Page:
Downey joins the Abbey Players in Dublin and tours the United States in a production of The Playboy of the Western World. She moves to New York after an agent, whom she met during the tour of The Playboy of the Western World, suggests she has potential for success there. She takes a job as a coat checker at an Upper West Side restaurant before getting cast in Broadway shows. The production leads to a nomination during the Broadway run for the Helen Hayes Award for Best Actress in 1991. She also stars on Broadway in The Circle with Rex Harrison and also at the Roundabout Theater and The Public Theater in New York City.

For nine seasons Downey plays Monica, the tender-hearted angel and employee of Tess (played by Della Reese), on the CBS television series Touched by an Angel (1994-2003), for which she earns multiple Emmy and Golden Globe Best Actress nominations. She plays the leading role of Jacqueline Kennedy Onassis in the miniseries A Woman Named Jackie for NBC.

Downey stars in and is executive producer for a number of hit television movies for the CBS network. She is an ambassador for Operation Smile, a nonprofit medical service organization. On August 11, 2016 she is honored for her work as an actress and producer with a star on the Hollywood Walk of Fame. In her acceptance speech, she dedicates her star to the people of Derry and anyone who ever “walked Hollywood Boulevard with a dream in their hearts.”

As President of Lightworkers Media, the family and faith division of MGM, Downey and her husband, Mark Burnett, produce the Emmy-nominated miniseries The Bible for History channel, which airs in 2013 and is watched by over 100 million people in the United States. She also stars in the miniseries in the role of Mary, mother of Jesus. They also executive-produce the feature films Son of God (2014), Little Boy (2015), Woodlawn (2015), and Ben-Hur (2016) starring Jack Huston, Toby Kebbell and Morgan Freeman.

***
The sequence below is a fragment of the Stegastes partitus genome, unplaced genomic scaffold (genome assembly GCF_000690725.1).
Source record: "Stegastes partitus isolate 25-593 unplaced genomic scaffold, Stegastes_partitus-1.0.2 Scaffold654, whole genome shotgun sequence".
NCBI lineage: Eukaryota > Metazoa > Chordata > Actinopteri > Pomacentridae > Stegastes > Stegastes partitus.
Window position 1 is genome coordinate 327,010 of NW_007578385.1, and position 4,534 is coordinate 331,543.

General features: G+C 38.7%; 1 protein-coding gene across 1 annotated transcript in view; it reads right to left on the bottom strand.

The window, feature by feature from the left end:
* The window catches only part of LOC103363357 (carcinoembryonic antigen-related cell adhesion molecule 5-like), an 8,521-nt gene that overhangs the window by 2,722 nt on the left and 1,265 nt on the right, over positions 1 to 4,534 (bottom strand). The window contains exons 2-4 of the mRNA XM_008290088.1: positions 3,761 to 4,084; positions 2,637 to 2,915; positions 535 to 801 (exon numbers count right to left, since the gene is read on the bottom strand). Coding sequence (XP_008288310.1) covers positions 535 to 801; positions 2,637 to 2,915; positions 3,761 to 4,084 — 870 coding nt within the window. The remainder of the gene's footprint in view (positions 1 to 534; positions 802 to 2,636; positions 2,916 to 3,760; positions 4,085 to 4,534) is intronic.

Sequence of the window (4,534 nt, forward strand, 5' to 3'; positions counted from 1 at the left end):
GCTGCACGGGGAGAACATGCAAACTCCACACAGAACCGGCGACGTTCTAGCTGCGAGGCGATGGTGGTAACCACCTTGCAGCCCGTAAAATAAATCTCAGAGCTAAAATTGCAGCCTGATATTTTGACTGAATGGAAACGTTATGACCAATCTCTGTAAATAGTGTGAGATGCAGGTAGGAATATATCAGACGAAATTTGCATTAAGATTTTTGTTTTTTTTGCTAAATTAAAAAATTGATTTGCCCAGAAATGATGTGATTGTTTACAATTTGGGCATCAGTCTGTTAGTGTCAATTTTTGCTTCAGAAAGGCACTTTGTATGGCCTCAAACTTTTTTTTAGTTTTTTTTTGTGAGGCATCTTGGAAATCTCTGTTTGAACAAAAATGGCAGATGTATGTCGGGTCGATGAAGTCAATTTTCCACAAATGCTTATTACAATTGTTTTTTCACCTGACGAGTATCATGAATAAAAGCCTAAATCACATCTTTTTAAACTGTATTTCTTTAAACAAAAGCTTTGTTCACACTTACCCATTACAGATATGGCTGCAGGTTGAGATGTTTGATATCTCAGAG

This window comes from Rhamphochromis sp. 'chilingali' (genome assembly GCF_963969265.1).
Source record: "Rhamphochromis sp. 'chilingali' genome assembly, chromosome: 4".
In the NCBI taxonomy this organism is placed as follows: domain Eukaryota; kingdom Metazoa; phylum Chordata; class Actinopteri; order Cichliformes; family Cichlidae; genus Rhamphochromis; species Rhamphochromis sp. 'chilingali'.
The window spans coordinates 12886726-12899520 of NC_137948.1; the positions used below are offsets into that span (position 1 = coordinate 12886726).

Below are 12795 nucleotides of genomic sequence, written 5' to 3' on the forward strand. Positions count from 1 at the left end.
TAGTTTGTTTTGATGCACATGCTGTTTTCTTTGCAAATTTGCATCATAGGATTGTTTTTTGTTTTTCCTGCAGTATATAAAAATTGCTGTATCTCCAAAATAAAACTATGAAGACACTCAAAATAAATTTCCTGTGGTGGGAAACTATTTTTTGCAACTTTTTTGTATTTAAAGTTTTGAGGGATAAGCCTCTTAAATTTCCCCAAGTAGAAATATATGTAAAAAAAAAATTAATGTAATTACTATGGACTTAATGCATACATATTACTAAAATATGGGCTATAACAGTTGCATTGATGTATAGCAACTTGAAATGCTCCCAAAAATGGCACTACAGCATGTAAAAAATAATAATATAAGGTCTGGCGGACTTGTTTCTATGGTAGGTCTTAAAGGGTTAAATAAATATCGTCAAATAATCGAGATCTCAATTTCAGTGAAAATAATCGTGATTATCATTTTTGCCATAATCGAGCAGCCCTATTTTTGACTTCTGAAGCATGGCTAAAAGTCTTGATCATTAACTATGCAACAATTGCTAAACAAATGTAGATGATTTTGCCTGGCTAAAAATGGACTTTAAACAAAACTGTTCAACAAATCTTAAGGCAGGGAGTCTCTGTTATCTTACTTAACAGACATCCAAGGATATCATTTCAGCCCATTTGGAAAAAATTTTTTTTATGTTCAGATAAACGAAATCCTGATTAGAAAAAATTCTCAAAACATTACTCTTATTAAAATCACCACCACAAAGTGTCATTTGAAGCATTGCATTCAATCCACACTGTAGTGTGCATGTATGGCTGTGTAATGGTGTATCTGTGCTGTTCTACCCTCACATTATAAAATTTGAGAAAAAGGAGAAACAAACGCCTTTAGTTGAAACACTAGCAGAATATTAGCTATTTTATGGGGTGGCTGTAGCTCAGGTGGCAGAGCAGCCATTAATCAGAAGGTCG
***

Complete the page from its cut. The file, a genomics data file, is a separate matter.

Variety recognizes Downey and Burnett as “Trailblazers” and lists Downey as one of Variety’s “100 Most Powerful Women in Hollywood.” The Hollywood Reporter includes the couple in their “Most Influential People of 2013” and Downey as one of the “100 Women in Entertainment Power” in 2014. She is honored on Variety‘s “Women of Impact in 2014.” Downey and Burnett also produce The Dovekeepers (2015) based on the best selling book by Alice Hoffman for CBS and A.D. The Bible Continues (2015) for NBC, Women of the Bible for Lifetime, and Answered Prayers (2015) for TLC. Downey is the executive producer of the documentary “Faithkeepers” about the persecution of Christians in the Middle East.

Downey is the author of two books, Love Is a Family (2001) and Box of Butterflies: Discovering the Unexpected Blessing All Around Us (2018).


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Birth of Charles Williams, Journalist & War Correspondent

Charles Frederick Williams, Scottish-Irish writer, journalist, and war correspondent, is born in Coleraine, County Londonderry on May 4, 1838.

Williams is descended on his father’s side from the yeomen of Worcestershire who grew their orchards and tilled their land in the parishes of Tenbury and Mamble. His mother’s side descended from Scottish settlers who planted Ulster in 1610. He is educated at Belfast Academy in Belfast and at a Greenwich private school. Later on, he goes to the southern United States for health purposes and takes part in a filibustering expedition to Nicaragua, where he sees some hard fighting and reportedly earns the reputation of a blockade runner. He is separated from his party and is lost in the forest for six days. Fevered, he discovers a small boat and manages to return to the nearest British settlement. He serves in the London Irish Rifles with the rank of Sergeant.

Williams returns to England in 1859, where he becomes a volunteer, and a leader writer for the London Evening Herald. In October 1859, he begins a connection with The Standard which lasts until 1884. From 1860 until 1863, he works as a first editor for the Evening Standard and from 1882 until 1884, as editor of The Evening News.